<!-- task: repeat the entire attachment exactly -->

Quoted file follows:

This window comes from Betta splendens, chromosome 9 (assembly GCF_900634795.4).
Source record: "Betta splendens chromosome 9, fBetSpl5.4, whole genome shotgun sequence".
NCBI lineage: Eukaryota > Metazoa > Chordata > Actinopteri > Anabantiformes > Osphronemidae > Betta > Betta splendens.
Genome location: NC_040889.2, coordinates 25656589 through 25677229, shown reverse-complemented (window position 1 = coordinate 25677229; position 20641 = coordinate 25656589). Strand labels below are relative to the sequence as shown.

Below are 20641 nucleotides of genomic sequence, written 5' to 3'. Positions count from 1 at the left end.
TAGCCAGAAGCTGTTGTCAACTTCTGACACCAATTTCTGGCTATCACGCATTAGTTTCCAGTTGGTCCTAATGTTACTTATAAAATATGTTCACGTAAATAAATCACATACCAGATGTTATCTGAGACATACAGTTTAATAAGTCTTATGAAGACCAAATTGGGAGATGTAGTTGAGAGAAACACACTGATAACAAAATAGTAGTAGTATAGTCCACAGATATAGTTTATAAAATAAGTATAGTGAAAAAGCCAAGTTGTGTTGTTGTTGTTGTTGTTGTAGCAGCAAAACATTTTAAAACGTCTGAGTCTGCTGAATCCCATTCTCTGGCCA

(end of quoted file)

This window comes from Betta splendens, chromosome 9 (assembly GCF_900634795.4).
Source record: "Betta splendens chromosome 9, fBetSpl5.4, whole genome shotgun sequence".
NCBI lineage: Eukaryota > Metazoa > Chordata > Actinopteri > Anabantiformes > Osphronemidae > Betta > Betta splendens.
Genome location: NC_040889.2, coordinates 25656589 through 25677229, shown reverse-complemented (window position 1 = coordinate 25677229; position 20641 = coordinate 25656589). Strand labels below are relative to the sequence as shown.

Below are 20641 nucleotides of genomic sequence, written 5' to 3'. Positions count from 1 at the left end.
TAGCCAGAAGCTGTTGTCAACTTCTGACACCAATTTCTGGCTATCACGCATTAGTTTCCAGTTGGTCCTAATGTTACTTATAAAATATGTTCACGTAAATAAATCACATACCAGATGTTATCTGAGACATACAGTTTAATAAGTCTTATGAAGACCAAATTGGGAGATGTAGTTGAGAGAAACACACTGATAACAAAATAGTAGTAGTATAGTCCACAGATATAGTTTATAAAATAAGTATAGTGAAAAAGCCAAGTTGTGTTGTTGTTGTTGTTGTTGTAGCAGCAAAACATTTTAAAACGTCTGAGTCTGCTGAATCCCATTCTCTGGCCA